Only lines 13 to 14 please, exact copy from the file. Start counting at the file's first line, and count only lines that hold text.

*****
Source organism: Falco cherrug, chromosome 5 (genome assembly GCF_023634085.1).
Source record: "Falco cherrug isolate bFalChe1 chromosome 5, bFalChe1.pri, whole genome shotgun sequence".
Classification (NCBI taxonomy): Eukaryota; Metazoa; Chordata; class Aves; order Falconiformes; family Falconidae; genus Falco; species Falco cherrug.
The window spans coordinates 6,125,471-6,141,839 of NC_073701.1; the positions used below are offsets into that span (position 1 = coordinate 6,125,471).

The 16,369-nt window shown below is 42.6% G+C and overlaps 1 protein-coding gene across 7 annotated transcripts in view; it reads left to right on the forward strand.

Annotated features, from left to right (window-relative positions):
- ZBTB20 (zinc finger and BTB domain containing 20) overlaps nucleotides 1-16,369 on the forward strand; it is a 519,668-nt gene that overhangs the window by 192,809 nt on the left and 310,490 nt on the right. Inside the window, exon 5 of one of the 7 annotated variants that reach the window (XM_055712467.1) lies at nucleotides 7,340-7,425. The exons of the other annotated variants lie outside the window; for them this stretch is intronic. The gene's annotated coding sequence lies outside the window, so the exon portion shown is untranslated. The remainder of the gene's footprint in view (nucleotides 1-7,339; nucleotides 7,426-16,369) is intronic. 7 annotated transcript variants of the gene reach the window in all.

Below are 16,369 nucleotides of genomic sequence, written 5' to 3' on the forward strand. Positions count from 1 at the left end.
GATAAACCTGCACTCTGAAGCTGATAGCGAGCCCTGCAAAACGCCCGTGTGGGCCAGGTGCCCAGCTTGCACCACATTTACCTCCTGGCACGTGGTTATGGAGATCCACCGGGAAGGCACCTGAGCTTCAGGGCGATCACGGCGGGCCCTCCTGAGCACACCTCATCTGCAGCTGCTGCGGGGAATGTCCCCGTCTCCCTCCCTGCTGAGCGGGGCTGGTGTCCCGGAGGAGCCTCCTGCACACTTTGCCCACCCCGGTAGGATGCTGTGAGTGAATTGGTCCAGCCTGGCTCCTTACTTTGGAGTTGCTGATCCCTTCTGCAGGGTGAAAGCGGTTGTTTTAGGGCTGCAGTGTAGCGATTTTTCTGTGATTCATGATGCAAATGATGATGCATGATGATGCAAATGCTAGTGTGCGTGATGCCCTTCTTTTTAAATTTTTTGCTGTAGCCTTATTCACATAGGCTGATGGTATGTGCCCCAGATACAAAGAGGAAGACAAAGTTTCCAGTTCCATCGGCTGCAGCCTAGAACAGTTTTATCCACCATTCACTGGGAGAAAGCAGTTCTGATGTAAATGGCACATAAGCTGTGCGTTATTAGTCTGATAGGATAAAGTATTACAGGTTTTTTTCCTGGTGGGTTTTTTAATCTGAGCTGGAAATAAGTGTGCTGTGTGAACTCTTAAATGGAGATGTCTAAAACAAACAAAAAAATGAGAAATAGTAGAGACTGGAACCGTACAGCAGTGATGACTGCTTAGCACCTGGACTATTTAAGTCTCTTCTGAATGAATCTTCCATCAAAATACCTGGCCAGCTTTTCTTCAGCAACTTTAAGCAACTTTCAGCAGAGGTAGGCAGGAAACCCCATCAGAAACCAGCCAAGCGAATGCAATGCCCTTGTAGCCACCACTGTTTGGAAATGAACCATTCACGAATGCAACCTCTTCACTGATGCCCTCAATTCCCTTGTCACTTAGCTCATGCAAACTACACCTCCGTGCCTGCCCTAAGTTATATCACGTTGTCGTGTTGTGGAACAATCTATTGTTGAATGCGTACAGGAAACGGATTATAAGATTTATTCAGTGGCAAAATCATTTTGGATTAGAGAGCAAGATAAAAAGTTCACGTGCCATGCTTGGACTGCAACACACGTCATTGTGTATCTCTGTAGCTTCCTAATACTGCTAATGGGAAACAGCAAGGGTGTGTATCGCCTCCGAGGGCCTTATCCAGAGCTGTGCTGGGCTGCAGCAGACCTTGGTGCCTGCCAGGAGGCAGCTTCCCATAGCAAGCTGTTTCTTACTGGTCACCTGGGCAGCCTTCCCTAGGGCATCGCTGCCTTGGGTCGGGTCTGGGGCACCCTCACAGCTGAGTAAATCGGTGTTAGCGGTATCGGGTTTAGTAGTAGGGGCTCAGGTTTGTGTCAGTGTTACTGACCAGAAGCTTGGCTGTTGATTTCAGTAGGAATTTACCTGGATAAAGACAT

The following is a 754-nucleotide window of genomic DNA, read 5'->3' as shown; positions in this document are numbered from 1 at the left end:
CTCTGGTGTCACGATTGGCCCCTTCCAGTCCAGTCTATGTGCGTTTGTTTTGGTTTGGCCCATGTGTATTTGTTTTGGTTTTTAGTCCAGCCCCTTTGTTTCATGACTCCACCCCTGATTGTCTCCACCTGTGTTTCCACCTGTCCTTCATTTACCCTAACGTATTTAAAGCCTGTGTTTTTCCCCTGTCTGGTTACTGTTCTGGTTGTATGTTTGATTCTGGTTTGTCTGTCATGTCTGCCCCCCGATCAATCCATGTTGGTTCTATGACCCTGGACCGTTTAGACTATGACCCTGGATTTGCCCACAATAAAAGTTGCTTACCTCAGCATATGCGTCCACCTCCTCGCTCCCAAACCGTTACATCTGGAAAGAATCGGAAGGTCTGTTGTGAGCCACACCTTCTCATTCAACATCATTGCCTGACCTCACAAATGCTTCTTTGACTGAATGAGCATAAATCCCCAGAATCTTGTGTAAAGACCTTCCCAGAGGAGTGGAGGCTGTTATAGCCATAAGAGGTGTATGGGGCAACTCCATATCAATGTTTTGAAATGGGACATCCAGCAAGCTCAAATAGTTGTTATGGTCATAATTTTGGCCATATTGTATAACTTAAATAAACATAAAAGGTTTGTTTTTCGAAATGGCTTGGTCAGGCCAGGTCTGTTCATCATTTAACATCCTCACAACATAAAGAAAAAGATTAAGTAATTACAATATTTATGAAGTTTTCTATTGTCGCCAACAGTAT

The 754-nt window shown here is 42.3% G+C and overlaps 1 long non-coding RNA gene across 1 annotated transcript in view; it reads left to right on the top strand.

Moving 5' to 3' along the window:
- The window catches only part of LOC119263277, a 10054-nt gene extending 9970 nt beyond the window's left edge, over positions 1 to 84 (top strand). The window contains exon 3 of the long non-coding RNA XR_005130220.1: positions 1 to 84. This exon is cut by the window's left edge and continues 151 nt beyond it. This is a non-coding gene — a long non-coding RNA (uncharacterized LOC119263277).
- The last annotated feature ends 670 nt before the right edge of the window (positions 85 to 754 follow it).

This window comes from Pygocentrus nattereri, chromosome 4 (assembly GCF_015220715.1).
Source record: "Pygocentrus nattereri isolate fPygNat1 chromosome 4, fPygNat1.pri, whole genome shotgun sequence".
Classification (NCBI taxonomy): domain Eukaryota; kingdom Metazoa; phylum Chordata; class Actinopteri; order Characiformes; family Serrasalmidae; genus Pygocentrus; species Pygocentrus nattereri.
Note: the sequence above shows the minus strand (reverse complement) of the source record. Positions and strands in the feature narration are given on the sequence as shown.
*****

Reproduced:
Moving 5' to 3' along the window:
- The window catches only part of LOC119263277, a 10054-nt gene extending 9970 nt beyond the window's left edge, over positions 1 to 84 (top strand). The window contains exon 3 of the long non-coding RNA XR_005130220.1: positions 1 to 84. This exon is cut by the window's left edge and continues 151 nt beyond it. This is a non-coding gene — a long non-coding RNA (uncharacterized LOC119263277).